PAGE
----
MMI SpA Touts World's Smallest Wristed Surgical Instruments
October 28, 2020
MMI SpA, an Italian company dedicated to improving clinical outcomes for
patients undergoing microsurgery, launched its CE Mark
and noted the first human use of its Symani Surgical System in Europe for open
microsurgical procedures. The first four robotic surgeries were
successfully performed in Florence, Italy, including three complex,
post-traumatic lower limb reconstructions as well as a post-oncological
reconstruction of the pharynx.
MMI’s Symani Surgical System for Robotic Microsurgery
"There is a clear demand for robotics in microsurgery as the limits of
the human hand have already been reached. We founded MMI to develop a
robotic system designed for and with microsurgeons that will improve
outcomes and address unmet patient needs, particularly through
supermicrosurgery techniques which are required for lymphatic and other
extremely delicate procedures. We are pleased to be at the forefront of
a new era in robotic surgery as we launch our Symani System in Europe,"
said Giuseppe Maria Prisco, co-founder and CEO of MMI.
The Symani Surgical System combines the benefits of tremor reduction and
motion scaling (7-20x) with the world's smallest wristed
instrumentation, offering seven degrees of freedom and dexterity beyond
the reach of human hands. The system's NanoWrist® instruments are
designed to overcome the challenges of free-flap reconstructions,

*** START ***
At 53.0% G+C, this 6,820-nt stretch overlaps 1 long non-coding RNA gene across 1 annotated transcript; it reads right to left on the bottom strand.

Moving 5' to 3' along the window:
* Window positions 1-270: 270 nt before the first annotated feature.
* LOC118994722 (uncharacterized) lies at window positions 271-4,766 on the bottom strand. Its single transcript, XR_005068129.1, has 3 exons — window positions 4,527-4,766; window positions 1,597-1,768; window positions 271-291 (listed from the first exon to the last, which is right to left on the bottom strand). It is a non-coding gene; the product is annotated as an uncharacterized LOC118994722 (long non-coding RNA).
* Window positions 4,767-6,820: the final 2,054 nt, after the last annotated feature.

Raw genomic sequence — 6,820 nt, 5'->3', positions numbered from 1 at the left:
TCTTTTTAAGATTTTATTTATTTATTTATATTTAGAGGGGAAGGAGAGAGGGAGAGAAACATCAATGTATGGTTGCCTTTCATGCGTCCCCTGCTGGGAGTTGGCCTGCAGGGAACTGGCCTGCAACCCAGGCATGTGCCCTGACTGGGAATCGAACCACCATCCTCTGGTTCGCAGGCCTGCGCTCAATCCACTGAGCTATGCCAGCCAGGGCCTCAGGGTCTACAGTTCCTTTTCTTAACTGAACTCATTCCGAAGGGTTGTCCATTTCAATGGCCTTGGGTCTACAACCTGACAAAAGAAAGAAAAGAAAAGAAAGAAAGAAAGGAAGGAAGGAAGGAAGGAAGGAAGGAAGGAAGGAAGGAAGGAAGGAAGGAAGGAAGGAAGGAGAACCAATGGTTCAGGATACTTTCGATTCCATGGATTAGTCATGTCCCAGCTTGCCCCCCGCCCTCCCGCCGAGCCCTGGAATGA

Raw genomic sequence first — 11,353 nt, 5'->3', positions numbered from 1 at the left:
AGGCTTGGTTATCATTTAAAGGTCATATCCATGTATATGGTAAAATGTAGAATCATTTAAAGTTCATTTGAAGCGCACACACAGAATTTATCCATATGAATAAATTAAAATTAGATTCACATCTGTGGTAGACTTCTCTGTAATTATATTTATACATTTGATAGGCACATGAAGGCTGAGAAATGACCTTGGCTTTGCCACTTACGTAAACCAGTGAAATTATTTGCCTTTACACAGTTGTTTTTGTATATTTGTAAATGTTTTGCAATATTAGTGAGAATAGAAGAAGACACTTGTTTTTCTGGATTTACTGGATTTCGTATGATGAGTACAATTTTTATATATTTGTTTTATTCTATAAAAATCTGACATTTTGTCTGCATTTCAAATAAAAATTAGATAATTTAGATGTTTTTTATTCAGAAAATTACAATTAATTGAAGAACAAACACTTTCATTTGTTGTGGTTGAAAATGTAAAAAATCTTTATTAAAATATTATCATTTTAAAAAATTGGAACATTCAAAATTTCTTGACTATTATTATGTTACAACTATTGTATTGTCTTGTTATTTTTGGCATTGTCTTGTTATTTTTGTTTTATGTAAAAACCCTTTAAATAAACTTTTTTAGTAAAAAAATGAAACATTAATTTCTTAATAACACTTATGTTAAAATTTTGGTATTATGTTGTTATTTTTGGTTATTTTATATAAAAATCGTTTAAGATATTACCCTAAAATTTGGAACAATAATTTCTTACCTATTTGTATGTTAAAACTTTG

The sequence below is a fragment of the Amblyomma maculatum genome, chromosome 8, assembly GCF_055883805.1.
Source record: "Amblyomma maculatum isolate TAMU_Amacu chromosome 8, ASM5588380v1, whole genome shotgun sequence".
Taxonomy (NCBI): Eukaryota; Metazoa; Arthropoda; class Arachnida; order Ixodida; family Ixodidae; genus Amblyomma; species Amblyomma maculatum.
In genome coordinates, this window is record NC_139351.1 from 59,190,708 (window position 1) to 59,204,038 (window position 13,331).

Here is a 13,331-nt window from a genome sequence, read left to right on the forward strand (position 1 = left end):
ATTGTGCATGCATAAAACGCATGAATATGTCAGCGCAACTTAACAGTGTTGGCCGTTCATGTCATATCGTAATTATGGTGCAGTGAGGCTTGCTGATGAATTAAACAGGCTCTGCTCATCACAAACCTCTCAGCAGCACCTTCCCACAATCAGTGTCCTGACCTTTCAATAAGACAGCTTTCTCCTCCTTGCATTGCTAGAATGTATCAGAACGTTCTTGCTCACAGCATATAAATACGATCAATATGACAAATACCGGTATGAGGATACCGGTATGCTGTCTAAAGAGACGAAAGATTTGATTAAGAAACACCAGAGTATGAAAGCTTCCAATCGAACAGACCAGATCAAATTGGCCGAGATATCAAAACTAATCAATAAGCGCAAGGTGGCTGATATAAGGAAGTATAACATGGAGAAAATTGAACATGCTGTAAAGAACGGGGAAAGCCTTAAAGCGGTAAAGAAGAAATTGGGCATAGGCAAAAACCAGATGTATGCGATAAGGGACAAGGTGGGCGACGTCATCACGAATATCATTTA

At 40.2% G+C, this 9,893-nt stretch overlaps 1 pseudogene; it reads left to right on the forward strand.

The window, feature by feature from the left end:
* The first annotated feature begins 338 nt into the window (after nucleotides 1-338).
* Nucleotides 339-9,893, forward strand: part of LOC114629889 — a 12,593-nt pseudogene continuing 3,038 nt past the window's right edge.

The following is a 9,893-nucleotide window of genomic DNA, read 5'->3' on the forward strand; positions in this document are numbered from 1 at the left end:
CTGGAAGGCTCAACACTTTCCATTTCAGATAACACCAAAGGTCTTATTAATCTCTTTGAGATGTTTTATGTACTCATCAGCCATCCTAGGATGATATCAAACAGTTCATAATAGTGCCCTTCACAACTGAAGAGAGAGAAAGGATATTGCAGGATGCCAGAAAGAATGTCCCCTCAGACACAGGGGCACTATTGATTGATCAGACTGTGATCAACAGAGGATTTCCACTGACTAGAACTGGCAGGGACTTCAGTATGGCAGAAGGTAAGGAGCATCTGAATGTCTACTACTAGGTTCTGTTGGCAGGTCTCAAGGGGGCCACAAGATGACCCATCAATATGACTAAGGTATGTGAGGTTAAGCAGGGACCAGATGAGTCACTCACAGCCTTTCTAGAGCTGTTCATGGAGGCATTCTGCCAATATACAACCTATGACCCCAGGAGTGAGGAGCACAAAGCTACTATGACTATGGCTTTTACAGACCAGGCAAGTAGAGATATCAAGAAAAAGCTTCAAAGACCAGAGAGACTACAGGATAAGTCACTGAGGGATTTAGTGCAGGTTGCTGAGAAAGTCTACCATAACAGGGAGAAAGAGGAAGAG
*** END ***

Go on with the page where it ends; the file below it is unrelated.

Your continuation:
replantations, congenital malformations, peripheral nerve repairs and
lymphatic surgery, which together represent over one million procedures
annually in the U.S. and Europe alone.
and supermicrosurgery – as a tool, technique and discipline – continue
to evolve. The use of robotics holds great promise to advance the
specialty of microsurgery and improve care for patients affected by
trauma, cancer, congenital malformations and even chronic conditions
such as lymphedema," commented L. Scott Levin, MD, FACS, FAOA, Chair of
the Department of Orthopaedic Surgery, Professor of the Plastic Surgery
Division at the University of Pennsylvania School of Medicine.
"We are proud to bring this innovation to European patients and look
forward to enabling surgeons worldwide to address challenging procedures
on extremely small anatomy with increased precision, reproducibility and
efficiency," said Hannah Teichmann, co-founder and Vice President of
Clinical Development of MMI.